Letter: Reflecting on why art matters in life

Posted 5/12/21

I once heard a college professor say that education is just a job factory. He seemed a bit disgruntled at the time. Maybe he was having a bad day. It stuck with me though. Really? Just a job factory. …

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Letter: Reflecting on why art matters in life

Posted

I once heard a college professor say that education is just a job factory. He seemed a bit disgruntled at the time. Maybe he was having a bad day. It stuck with me though. Really? Just a job factory. Nothing else?

Looking back on a work history of at least 50 years … Paper carrier, janitor, dishwasher, offshore fisherman, tugboat deckhand, pipefitter, ferry boat captain, shellfish diver, physical therapist, and woodworker … I think that, for me, the connecting thread through all of those “jobs” was a need to reduce each task to its most efficient and elemental performance — a work of art (or at least artisanship).

That perspective made every “job” interesting and instructive.

I tend to believe the studies that point to art as an integral part of a well-rounded education. That it fosters new and innovative thinking and to view things in creative and critical ways. It helps give us a sense of purpose and ownership. It helps to make our daily lives enjoyable. Art helps make life meaningful.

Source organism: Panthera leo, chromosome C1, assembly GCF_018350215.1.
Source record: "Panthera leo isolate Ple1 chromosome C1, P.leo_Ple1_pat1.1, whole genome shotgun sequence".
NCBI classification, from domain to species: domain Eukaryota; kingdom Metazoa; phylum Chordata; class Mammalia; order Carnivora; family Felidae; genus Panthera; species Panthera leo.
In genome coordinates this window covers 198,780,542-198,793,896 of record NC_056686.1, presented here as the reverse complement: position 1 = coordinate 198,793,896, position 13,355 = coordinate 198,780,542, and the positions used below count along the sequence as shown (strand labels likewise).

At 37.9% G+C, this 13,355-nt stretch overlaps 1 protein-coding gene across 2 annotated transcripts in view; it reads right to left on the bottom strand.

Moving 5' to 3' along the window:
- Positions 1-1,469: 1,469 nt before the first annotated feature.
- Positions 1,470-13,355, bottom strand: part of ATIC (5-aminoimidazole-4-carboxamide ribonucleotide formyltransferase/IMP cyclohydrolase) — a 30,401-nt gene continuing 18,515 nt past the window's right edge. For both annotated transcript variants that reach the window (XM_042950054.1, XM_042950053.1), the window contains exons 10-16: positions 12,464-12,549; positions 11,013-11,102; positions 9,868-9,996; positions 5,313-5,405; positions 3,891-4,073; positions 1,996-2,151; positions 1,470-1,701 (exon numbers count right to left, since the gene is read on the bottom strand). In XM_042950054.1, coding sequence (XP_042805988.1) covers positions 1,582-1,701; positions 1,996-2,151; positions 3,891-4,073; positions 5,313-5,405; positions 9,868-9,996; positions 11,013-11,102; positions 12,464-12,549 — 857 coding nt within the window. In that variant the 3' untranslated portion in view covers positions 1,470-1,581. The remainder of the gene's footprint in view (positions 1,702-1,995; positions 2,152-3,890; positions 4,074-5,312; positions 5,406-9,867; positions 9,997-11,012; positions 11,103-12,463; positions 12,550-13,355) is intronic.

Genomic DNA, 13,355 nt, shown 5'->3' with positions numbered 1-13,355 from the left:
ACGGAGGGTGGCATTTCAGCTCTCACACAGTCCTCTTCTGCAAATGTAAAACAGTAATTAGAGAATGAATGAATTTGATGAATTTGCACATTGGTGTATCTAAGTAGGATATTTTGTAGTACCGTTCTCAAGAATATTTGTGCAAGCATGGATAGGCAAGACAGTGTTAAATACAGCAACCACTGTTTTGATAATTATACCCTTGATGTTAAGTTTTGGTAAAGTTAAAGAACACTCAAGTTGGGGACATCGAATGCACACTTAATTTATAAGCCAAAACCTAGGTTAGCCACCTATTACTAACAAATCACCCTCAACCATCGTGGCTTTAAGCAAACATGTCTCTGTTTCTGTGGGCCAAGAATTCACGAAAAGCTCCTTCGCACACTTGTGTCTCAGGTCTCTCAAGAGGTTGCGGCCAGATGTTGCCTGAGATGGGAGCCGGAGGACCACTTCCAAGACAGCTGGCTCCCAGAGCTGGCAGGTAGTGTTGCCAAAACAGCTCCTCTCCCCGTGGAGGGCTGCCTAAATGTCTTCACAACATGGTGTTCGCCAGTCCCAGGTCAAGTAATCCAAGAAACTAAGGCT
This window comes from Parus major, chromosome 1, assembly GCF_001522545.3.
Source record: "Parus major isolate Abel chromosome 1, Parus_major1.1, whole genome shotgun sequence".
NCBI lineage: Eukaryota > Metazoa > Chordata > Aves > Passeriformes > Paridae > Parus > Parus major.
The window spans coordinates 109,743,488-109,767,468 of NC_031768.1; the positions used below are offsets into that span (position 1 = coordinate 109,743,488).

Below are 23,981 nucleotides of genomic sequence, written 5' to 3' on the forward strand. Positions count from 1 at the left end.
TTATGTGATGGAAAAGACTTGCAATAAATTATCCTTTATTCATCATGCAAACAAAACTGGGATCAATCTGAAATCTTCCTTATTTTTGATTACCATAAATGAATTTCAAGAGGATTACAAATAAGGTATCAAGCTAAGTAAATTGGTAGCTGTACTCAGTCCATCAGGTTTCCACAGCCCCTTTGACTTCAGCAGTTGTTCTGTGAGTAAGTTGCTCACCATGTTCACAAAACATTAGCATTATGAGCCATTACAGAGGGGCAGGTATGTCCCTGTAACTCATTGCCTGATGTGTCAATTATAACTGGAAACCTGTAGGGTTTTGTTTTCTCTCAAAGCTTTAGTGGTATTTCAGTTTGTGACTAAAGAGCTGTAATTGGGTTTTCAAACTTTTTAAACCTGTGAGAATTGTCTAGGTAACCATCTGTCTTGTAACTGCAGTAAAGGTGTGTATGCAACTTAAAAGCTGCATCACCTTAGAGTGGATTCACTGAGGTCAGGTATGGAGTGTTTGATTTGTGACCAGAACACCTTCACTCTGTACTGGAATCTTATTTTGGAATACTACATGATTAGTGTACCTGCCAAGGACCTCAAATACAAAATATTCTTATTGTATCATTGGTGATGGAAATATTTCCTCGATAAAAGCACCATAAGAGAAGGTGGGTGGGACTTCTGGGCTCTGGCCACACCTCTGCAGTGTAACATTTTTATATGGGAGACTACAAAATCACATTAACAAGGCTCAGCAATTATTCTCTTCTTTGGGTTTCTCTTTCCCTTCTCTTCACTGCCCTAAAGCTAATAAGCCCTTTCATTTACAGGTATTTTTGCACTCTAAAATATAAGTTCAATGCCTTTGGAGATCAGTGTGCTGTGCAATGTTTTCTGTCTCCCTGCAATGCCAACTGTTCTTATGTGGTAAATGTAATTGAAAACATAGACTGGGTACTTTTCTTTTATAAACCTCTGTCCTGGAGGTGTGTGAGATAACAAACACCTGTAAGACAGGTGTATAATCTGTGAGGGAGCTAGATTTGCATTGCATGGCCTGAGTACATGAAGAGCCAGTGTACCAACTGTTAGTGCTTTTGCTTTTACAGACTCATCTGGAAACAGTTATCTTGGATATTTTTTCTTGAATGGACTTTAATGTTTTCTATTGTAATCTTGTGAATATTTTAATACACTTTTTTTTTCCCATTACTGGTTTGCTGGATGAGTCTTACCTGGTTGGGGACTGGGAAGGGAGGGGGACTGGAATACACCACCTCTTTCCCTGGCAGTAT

My children benefitted greatly from the excellent teachers in the Bristol Warren school system, not least of which were the music and theater faculty.

I am hoping that our town’s educational system can find a way to continue providing an excellent arts component to future generations of children.

Timothy Brassard
Bristol

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A lifelong Portsmouth resident, Jim graduated from Portsmouth High School in 1982 and earned a journalism degree from the University of Rhode Island in 1986. He's worked two different stints at East Bay Newspapers, for a total of 18 years with the company so far. When not running all over town bringing you the news from Portsmouth, Jim listens to lots and lots and lots of music, watches obscure silent films from the '20s and usually has three books going at once. He also loves to cook crazy New Orleans dishes for his wife of 25 years, Michelle, and their two sons, Jake and Max.